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ECB chief economist confident of sustained inflation recovery after QE ends

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ECB chief economist confident of sustained inflation recovery after QE ends

European Central Bank executive board member Peter Praet expressed confidence that eurozone inflation will continue to pick up toward the ECB's target of just below 2% even after the end of quantitative easing later this year.

Praet, the ECB's chief economist, said in a speech in Bucharest that the risk of deflation no longer exists and that uncertainty about the inflation outlook has significantly declined. He said inflation expectations have also improved and are increasingly consistent with the bank's inflation goal.

Domestic cost pressures are firming up amid high levels of capacity utilization, tightening labor markets and rising wages, Praet added.

"Progress towards a sustained adjustment in inflation has been substantial so far," Praet said in prepared remarks. "The underlying strength of the euro area economy, together with well-anchored, longer-term inflation expectations, provides grounds to be confident that the sustained convergence of inflation will continue in the period ahead, even after a gradual winding-down of net asset purchases."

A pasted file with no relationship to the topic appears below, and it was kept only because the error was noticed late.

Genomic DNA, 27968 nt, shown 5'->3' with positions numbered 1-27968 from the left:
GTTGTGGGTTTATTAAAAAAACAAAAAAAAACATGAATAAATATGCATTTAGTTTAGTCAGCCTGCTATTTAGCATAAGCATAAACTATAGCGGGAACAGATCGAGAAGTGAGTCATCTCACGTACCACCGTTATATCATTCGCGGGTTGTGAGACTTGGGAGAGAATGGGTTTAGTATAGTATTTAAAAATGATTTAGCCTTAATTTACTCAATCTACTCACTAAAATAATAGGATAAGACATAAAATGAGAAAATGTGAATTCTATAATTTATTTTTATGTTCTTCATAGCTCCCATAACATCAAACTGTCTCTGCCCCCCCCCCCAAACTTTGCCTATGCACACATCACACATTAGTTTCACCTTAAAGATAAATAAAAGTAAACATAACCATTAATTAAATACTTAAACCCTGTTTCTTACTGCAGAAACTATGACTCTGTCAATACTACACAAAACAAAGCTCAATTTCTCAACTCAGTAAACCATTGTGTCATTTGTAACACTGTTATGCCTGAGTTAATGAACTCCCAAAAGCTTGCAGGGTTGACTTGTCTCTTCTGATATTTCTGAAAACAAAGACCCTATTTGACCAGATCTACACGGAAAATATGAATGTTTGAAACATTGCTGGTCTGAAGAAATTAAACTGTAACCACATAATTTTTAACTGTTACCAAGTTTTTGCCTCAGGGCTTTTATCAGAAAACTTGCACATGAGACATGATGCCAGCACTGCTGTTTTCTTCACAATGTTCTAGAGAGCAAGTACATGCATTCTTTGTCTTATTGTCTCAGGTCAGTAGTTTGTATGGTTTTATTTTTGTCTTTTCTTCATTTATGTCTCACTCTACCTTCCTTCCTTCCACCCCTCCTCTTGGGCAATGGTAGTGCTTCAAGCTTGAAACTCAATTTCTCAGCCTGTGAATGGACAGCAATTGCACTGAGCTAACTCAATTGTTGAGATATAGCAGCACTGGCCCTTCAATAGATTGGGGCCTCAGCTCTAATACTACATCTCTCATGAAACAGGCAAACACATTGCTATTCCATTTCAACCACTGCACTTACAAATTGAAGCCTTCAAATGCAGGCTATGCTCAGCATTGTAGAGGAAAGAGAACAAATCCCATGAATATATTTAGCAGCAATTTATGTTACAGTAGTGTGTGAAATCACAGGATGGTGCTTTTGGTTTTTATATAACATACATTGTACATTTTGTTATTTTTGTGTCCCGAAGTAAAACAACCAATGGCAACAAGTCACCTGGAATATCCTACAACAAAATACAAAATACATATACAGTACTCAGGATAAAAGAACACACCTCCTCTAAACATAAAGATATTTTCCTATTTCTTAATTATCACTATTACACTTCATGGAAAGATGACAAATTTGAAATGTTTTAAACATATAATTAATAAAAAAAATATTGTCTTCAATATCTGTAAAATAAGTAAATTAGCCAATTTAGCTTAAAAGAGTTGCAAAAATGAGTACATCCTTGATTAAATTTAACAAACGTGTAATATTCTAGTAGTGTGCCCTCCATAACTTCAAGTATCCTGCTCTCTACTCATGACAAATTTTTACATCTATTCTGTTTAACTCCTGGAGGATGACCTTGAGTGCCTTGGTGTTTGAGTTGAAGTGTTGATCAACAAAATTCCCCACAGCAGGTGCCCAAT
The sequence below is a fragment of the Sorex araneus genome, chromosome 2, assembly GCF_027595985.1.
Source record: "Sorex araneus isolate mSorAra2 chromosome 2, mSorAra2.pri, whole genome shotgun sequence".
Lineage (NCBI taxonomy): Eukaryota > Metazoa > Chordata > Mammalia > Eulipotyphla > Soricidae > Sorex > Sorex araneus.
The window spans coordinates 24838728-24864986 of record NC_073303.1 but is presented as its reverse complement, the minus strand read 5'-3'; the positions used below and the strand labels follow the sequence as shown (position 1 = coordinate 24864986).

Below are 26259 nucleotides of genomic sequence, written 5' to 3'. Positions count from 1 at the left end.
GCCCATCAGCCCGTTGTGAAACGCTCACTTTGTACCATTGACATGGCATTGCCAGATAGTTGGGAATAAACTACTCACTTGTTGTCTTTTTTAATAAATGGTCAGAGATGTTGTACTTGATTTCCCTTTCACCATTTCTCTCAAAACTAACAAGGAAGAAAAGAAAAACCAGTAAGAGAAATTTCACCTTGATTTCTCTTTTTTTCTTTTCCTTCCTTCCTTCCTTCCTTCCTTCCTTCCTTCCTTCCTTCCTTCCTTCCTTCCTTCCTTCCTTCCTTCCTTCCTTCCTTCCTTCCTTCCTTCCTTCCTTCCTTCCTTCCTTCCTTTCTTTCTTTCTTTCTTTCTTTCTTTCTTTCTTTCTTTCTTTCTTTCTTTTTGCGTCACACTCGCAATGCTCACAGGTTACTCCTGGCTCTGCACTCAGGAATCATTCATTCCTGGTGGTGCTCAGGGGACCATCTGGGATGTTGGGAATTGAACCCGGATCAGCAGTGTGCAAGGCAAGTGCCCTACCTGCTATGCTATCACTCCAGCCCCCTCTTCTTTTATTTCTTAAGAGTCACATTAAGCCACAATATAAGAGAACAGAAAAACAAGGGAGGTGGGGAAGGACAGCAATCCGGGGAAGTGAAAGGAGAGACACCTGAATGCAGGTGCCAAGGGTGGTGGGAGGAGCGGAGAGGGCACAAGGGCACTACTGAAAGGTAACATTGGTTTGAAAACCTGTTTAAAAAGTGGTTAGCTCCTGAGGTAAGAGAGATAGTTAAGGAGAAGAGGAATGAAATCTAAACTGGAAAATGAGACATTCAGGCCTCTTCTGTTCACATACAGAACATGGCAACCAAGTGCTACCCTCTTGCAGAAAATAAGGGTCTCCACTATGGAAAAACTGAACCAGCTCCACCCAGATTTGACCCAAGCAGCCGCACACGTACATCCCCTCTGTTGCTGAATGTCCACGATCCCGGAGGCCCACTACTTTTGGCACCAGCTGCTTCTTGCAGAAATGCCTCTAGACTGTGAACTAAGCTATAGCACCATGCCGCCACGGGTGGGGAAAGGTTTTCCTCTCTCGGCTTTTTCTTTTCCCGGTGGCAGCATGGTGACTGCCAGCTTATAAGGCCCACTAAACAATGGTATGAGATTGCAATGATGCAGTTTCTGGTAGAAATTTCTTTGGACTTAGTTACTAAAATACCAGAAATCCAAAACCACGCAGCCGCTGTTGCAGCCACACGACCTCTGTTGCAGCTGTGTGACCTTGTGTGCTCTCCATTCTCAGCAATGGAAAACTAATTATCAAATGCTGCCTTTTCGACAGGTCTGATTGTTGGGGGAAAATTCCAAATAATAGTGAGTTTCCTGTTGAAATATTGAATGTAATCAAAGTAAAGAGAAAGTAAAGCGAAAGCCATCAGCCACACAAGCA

Eurostat reported June 29 that headline inflation in the euro area accelerated to 2.0% in June from 1.9% in May, while core inflation slipped to 1.0% from 1.1%.

The eurozone's monetary authority, the Eurosystem, projects headline inflation to stand at 1.7% each year through 2020, while core inflation is expected to reach 1.9%.

Praet said significant monetary policy stimulus is still needed to help maintain inflation under, but close to, the 2% target in the medium term.

This stimulus will be provided by the ECB's stock of acquired assets and additional net asset purchases until the end of 2018, and by its enhanced forward guidance on key interest rates, Praet said.

The ECB decided on June 14 to halve its monthly asset purchases to €15 billion after September, and to end them after December.

The central bank also signaled that interest rates are expected to remain at current levels at least through the summer of 2019 and for as long as necessary to meet inflation targets.